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that he struck Ms. Jeffreys and Ms. Aubrey "based on their body language[] and . . . their failure to look at me when I was trying to communicate with them." The prosecutor also claimed that he struck Ms. Jeffreys due to potential bias toward defendant arising from her previous employment at Dorothea Dix Hospital, and that he struck Ms. Aubrey due to her answer of "I suppose" in response to a question asking whether she could be fair and impartial. Defense counsel then argued that these reasons were pretextual. The trial court subsequently ruled that defendant had failed to establish that race was a significant factor in the peremptory strikes, and therefore overruled his Batson challenge. After the completion of jury selection and the resolution of a few other preliminary issues, the case proceeded to trial.

¶ 3 At trial, the State's evidence, as presented through several witnesses and exhibits, tended to show that in the early morning hours of 25 January 2014, defendant, brandishing a gun, robbed a sweepstakes business located at the Timber Landing Business Center in Garner, North Carolina. Defendant neither testified nor offered witnesses or evidence of his own at trial. On 6 April 2016, the jury found defendant guilty of robbery with a dangerous weapon and not guilty of possession of a firearm by a felon. Defendant was sentenced to a term of sixty-six to ninety-two months' imprisonment, with credit for 767 days of pre-trial incarceration. On 8 April 2016, defendant appealed his conviction to the North Carolina Court of Appeals.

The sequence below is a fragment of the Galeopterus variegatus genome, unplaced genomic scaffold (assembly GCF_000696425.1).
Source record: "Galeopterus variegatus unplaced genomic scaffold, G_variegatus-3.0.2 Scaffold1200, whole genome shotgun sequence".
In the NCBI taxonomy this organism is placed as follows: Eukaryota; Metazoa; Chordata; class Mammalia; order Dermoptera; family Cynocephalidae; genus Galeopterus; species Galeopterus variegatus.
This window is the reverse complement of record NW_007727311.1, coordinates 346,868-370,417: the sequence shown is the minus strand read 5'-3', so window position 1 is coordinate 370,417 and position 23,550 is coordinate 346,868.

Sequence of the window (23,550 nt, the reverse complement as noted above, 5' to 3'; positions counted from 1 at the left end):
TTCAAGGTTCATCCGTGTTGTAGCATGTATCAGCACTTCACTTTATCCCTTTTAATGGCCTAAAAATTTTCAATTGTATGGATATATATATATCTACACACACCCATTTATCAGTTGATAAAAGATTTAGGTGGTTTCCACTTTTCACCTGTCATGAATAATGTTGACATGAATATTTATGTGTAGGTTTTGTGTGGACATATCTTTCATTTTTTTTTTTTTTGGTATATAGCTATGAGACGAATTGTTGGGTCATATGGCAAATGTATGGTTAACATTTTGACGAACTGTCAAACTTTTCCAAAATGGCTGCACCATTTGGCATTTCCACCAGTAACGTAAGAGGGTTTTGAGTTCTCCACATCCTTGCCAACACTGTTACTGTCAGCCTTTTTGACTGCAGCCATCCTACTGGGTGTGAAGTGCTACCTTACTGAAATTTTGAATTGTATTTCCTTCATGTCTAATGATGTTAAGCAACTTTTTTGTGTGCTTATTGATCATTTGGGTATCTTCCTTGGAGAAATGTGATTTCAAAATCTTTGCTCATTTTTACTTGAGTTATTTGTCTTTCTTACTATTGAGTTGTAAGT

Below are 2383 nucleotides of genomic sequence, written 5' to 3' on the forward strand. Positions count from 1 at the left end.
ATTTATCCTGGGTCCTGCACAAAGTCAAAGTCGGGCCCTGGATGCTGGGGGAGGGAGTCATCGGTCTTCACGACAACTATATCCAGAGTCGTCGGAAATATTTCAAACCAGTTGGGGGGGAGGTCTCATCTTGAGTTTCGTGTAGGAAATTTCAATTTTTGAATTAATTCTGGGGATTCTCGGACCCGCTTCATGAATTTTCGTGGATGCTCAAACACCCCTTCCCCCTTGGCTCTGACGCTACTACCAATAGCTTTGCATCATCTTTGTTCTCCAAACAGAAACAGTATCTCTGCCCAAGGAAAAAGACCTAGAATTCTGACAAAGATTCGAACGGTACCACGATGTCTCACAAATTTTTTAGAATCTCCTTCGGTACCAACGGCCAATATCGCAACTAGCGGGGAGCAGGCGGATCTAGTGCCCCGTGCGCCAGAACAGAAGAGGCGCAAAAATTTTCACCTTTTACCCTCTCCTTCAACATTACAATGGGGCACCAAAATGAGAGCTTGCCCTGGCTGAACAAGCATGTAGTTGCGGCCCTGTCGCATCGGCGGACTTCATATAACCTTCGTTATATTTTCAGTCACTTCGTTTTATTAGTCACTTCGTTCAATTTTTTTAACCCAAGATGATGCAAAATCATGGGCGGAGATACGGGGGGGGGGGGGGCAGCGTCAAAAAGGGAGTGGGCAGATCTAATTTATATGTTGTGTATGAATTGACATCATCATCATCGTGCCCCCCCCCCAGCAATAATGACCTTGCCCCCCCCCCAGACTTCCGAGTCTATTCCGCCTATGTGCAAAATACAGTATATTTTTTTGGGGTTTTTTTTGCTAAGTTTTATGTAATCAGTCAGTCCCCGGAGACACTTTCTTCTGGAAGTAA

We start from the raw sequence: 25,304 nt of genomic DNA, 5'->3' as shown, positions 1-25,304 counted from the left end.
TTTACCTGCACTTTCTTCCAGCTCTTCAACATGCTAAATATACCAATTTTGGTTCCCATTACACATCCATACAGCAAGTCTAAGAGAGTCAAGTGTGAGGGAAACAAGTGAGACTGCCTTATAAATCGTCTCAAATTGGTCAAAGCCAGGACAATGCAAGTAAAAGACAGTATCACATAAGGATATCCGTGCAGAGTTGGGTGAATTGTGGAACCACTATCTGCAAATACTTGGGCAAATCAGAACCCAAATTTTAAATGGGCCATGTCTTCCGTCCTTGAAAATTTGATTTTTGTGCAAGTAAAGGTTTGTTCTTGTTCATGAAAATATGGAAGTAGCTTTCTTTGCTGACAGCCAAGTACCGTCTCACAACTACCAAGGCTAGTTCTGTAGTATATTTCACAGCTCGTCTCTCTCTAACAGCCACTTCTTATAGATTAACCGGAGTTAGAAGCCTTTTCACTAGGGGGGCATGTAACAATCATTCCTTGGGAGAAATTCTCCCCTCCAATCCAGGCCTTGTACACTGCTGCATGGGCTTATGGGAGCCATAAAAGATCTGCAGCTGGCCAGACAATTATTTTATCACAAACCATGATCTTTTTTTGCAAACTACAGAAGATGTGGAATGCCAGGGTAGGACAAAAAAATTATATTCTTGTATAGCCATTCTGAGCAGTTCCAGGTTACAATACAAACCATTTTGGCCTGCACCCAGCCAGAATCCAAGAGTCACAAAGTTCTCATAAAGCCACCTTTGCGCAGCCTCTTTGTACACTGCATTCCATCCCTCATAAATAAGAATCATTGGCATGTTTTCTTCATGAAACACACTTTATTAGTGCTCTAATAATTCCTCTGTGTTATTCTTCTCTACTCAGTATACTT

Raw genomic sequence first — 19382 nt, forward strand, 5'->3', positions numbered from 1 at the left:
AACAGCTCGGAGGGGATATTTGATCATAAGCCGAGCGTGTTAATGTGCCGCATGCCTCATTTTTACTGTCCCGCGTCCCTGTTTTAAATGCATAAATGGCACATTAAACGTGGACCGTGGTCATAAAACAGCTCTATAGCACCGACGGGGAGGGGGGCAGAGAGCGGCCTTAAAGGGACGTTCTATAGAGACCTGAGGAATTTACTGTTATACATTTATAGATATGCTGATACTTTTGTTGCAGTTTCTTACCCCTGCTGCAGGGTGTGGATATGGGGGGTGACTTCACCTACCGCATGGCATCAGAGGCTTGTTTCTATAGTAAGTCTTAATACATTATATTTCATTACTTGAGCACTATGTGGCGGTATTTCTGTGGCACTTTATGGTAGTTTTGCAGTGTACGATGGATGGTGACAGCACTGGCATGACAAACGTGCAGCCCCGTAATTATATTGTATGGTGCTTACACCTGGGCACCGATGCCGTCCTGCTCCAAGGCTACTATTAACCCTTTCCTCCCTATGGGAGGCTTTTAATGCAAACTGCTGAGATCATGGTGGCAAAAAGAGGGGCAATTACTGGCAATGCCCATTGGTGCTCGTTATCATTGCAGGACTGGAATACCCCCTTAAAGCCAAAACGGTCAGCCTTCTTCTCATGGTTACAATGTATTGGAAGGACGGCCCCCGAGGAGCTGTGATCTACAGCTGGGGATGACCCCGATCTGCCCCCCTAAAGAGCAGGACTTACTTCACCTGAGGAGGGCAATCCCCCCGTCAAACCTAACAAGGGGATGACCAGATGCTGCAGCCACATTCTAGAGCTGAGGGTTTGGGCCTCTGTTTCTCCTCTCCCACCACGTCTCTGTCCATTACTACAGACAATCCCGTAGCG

B. Court of Appeals